HTC 8S review

One of the first Windows Phone 8 devices, but does this mid-range handset impress?

HTC Windows Phone 8S review
Double trouble from HTC as we get hands on with its second Windows Phone 8 handset

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The HTC 8S is a solid handset. It's got an attractive and distinctive style, which both fits with the colourful Windows Phone aesthetic and stands out from the pack.

It's also surprisingly slick and fast for a mid range phone. It's even got the edge over the top-end Windows Phone 8 handsets in at least one area - specifically the inclusion of a microSD card slot, which is absent on both the Nokia Lumia 920 and the HTC 8X.

On the other hand the battery is average at best, web browsing can be a little slow and it doesn't do much to stand out in the apps or media department. It's also arguably a little over priced for what you get.

Your options with Windows Phone 8 are getting a lot better these days, and it's already becoming cheaper than similarly specified Windows Phone 7 and Android phones, which is no mean feat.

However, it's worth mentioning the fact that you can pick up the significantly more powerful Google Nexus 4 for only £80 more (thanks for Google's subsidy model)... that is, if you can find a time when it's in stock on Google Play.

We liked

The HTC Windows Phone 8S is one of the more stylish handsets around; we'd almost go so far as to call it iconic.

It feels like a premium device too; yes, it's all plastic but it's not the cheap flimsy plastic you find on some phones - and we like the rubbery nature.

Like most Windows Phones it has superb social network integration, making it great for messaging. Other than the lack of smart dialling it's also pretty good for calls and the inclusion of a microSD card slot gives it a nice selling point over some of the more expensive Windows Phone 8 handsets.

We disliked

The battery is slightly disappointing, we've certainly come across worse, but this is a phone that you're going to be charging every day.

The browsing experience isn't brilliant either, thanks to being limited to Internet Explorer (complete with Bing as the default search engine), and it's not helped by how slow desktop pages are to load.

It has a fairly stingy 4GB of internal storage, and while the physical design of the handset is nice, nothing really stood out when using it - it's competent at most things, but rarely excels, and when it does, as with its social network integration, it still doesn't go beyond what other Windows Phone handsets are doing.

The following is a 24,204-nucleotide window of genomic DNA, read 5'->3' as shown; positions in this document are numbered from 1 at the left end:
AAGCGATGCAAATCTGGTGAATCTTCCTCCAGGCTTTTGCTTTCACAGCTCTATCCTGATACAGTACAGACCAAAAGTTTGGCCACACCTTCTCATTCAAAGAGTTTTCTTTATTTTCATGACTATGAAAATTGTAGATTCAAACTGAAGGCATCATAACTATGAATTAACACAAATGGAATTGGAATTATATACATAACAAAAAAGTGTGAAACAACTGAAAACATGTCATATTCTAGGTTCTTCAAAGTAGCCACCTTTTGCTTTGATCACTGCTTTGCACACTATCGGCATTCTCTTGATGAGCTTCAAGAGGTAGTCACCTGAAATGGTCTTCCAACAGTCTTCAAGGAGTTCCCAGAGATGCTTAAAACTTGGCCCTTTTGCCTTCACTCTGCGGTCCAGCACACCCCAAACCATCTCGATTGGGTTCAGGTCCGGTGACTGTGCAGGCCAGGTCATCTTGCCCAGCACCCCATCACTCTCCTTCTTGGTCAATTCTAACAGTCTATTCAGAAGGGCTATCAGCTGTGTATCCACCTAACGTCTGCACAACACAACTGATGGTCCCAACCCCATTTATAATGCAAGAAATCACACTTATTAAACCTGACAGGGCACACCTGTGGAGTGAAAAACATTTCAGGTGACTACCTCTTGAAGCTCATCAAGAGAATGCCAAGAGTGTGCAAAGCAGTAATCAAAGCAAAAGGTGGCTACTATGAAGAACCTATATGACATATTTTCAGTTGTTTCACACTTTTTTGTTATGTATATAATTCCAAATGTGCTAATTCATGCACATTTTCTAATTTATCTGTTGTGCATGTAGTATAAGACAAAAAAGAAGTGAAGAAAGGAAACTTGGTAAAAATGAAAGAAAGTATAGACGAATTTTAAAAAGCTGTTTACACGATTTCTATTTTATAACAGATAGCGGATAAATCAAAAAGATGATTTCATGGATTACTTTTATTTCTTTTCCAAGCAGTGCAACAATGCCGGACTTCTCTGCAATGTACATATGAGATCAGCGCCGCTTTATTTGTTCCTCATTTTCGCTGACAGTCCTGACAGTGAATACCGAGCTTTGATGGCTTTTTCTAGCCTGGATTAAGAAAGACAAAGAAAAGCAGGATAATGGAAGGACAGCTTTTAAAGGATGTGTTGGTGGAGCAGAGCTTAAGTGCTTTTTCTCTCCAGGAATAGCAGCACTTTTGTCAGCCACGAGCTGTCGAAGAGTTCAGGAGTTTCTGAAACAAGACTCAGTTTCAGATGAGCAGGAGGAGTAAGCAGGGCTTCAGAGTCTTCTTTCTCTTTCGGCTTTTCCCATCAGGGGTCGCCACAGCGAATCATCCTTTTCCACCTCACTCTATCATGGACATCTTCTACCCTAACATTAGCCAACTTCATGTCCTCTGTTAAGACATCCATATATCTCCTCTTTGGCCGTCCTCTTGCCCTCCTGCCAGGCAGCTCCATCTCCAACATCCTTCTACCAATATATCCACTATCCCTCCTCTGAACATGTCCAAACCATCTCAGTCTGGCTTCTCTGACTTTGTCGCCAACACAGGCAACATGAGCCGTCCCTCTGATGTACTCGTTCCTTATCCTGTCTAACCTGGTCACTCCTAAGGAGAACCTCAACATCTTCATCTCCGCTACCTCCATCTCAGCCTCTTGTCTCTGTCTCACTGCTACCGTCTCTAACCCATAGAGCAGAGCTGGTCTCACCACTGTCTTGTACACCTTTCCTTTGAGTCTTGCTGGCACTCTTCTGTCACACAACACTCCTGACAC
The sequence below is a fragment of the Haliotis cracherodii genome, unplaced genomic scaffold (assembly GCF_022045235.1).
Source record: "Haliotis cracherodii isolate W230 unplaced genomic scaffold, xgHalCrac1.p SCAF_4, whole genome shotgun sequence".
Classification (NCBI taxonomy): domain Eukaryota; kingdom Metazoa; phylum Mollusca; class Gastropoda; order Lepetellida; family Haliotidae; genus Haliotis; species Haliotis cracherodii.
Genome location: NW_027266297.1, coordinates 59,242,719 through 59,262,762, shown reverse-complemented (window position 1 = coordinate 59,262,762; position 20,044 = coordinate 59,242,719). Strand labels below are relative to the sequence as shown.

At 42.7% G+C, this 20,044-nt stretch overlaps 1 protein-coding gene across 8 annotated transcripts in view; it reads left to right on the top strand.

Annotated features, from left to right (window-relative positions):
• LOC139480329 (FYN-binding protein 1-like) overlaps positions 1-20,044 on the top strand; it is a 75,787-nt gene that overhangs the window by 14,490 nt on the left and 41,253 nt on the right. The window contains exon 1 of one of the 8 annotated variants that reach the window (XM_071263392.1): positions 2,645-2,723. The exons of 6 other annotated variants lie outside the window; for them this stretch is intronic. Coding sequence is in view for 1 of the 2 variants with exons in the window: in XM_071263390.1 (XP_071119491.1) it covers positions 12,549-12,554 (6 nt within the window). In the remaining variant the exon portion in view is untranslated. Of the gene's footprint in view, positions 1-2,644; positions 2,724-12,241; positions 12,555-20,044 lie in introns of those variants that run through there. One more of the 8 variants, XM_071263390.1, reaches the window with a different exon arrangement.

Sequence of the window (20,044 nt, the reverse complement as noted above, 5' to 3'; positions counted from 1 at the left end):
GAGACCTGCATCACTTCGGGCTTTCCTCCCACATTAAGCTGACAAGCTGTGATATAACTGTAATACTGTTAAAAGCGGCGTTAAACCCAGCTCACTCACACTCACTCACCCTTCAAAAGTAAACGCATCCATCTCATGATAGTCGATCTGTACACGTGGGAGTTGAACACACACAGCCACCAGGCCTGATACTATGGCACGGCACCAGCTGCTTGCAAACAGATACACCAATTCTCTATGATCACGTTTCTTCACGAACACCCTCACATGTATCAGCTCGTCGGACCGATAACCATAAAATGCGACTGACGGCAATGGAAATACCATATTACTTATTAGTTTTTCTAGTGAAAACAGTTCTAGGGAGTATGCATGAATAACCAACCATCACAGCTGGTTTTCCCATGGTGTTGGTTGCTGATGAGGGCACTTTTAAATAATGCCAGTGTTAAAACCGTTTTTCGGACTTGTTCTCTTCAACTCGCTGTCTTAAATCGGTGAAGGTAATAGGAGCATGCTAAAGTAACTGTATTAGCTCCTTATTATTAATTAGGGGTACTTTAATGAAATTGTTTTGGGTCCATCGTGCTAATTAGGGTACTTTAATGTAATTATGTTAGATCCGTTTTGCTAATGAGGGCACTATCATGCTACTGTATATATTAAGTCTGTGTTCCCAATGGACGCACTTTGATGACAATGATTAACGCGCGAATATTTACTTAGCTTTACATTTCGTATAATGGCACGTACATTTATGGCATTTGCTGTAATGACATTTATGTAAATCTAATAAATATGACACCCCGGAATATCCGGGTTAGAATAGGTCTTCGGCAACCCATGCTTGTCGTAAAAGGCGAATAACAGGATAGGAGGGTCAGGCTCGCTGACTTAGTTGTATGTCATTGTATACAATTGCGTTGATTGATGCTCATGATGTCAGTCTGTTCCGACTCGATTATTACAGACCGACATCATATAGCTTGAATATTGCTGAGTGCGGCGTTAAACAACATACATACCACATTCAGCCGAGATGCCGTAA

The HTC 8S is a good all round handset. It doesn't do a terrible job of anything but stylish looks aside it also struggles to stand out.

Pretty much every Windows Phone is great for messaging and social networks and this is no exception, while being able to expand the storage with a microSD card is always appreciated.

Equally the performance is generally pretty slick, which combined with the stylish design gives the impression of a more premium, expensive handset than it actually is.

But it leaves us wanting more. There aren't any particularly compelling apps included and the Windows Phone app store is fairly lightweight compared to the competition - although it gets healthier every day.

Web browsing isn't great, media is fine but does nothing to stand out, the camera is pretty average and battery life could be a whole lot better.

There are other Windows Phone 8 handsets around at the moment, although few as particularly low priced as this, which means that it's in a bit of a race for your money (even if it isn't asking for much).

Looking outside of Windows Phone 8 it doesn't seem such great value for money, but if you're set on Windows Phone 8 and don't want to drop a huge amount on a handset then for the time being this a good buy.

James Rogerson

James is a freelance phones, tablets and wearables writer and sub-editor at TechRadar. He has a love for everything ‘smart’, from watches to lights, and can often be found arguing with AI assistants or drowning in the latest apps. James also contributes to, and and has written for T3, Digital Camera World, Clarity Media and others, with work on the web, in print and on TV.